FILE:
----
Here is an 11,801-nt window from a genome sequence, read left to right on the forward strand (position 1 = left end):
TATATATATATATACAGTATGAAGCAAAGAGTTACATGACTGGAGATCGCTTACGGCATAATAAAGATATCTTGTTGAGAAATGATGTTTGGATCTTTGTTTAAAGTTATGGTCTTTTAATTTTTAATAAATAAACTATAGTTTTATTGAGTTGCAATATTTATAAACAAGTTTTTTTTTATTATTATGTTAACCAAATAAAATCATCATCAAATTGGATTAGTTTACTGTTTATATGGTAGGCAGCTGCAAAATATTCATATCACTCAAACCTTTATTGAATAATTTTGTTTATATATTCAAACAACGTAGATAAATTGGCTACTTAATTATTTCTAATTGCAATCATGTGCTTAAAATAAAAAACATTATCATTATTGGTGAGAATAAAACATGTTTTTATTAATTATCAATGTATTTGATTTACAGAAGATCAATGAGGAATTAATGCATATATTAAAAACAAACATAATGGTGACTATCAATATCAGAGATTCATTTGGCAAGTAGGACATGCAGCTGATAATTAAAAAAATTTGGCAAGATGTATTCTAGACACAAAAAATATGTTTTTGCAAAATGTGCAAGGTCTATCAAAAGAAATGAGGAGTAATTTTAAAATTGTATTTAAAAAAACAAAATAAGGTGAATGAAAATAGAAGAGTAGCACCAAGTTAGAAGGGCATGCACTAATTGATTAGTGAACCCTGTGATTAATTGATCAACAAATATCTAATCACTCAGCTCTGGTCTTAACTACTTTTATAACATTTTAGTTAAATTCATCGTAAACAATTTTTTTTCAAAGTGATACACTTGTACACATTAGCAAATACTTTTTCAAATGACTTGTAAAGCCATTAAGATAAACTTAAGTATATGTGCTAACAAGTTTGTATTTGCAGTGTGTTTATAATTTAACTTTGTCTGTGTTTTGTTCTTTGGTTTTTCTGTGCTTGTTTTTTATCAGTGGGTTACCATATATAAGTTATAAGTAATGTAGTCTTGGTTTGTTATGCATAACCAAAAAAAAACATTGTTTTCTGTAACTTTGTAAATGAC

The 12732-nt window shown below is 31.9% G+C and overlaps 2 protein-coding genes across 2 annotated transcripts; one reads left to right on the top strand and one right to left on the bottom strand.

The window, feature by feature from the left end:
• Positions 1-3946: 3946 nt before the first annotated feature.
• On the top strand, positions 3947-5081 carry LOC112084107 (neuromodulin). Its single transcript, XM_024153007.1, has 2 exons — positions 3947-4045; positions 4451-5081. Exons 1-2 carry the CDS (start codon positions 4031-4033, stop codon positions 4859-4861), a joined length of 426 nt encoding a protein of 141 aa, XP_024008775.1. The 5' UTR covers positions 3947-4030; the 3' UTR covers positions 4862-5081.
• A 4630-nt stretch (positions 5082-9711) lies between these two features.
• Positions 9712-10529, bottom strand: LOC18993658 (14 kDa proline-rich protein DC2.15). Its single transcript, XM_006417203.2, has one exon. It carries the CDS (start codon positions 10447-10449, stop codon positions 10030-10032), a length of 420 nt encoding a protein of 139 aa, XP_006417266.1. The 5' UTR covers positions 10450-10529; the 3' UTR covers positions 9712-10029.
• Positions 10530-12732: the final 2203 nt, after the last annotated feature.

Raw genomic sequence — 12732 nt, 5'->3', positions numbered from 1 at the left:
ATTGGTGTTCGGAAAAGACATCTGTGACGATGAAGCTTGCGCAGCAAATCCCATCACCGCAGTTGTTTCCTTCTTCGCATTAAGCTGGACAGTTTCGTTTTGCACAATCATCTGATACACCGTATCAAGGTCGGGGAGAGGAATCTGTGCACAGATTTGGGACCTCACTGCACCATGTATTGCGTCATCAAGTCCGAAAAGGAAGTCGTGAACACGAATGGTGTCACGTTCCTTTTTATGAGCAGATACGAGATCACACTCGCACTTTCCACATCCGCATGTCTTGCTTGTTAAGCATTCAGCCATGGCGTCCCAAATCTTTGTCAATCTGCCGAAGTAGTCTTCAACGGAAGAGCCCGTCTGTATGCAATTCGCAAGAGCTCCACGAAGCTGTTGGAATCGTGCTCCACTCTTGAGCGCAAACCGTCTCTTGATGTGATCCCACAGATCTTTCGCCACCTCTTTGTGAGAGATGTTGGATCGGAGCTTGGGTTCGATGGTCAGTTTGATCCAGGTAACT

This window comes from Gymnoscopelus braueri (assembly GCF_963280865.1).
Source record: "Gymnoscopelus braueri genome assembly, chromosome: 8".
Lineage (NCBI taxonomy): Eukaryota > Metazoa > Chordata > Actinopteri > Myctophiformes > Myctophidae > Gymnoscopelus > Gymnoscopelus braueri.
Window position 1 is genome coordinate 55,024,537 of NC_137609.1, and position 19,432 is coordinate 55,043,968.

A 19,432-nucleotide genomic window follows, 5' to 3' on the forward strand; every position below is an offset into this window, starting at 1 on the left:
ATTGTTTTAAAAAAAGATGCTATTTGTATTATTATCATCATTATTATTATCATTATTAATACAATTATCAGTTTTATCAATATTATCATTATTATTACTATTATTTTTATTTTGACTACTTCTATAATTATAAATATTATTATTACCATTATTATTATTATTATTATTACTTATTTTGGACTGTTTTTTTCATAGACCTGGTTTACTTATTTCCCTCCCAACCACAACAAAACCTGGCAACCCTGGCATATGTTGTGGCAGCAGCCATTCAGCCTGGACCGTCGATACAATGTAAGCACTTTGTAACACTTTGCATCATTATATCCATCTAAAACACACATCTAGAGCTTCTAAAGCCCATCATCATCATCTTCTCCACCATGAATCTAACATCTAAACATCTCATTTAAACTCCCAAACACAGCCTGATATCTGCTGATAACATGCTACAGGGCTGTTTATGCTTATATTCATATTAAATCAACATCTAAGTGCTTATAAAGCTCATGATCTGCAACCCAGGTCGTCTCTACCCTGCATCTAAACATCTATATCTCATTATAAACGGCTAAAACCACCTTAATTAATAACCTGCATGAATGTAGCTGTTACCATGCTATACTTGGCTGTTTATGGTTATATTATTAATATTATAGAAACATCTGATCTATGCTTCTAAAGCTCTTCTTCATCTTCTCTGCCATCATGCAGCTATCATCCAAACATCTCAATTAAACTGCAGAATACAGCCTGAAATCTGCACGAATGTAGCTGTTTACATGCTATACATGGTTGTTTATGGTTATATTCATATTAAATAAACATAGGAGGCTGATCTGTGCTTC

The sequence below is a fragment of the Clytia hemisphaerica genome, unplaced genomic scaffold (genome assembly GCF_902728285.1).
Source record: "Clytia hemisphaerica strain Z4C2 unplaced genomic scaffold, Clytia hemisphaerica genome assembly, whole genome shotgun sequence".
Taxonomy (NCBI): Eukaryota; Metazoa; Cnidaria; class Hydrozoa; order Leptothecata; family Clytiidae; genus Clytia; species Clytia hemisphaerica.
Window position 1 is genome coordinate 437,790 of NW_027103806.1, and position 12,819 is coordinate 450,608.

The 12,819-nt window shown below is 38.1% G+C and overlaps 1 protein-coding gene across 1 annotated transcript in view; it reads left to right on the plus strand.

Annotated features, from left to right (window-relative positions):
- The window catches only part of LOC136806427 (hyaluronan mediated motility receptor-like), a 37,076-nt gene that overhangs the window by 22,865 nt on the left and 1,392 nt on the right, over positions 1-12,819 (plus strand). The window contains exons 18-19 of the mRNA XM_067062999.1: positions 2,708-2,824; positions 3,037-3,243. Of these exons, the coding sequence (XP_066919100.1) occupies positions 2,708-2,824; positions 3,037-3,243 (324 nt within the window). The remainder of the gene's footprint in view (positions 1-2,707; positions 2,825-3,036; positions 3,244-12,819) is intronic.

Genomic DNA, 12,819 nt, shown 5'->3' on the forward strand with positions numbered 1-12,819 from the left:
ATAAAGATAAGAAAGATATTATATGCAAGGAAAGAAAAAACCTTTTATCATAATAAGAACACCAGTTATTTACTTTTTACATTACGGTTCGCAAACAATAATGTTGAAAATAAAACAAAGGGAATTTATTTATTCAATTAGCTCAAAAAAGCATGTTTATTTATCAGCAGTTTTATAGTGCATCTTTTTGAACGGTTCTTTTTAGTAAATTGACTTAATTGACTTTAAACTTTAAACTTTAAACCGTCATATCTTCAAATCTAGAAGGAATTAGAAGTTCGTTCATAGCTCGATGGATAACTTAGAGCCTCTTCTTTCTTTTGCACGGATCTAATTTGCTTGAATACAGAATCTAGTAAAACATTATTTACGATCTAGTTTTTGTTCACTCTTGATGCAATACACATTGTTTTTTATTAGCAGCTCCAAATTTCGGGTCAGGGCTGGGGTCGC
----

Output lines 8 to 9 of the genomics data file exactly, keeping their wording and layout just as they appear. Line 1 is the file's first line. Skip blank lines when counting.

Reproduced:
• Positions 9712-10529, bottom strand: LOC18993658 (14 kDa proline-rich protein DC2.15). Its single transcript, XM_006417203.2, has one exon. It carries the CDS (start codon positions 10447-10449, stop codon positions 10030-10032), a length of 420 nt encoding a protein of 139 aa, XP_006417266.1. The 5' UTR covers positions 10450-10529; the 3' UTR covers positions 9712-10029.
• Positions 10530-12732: the final 2203 nt, after the last annotated feature.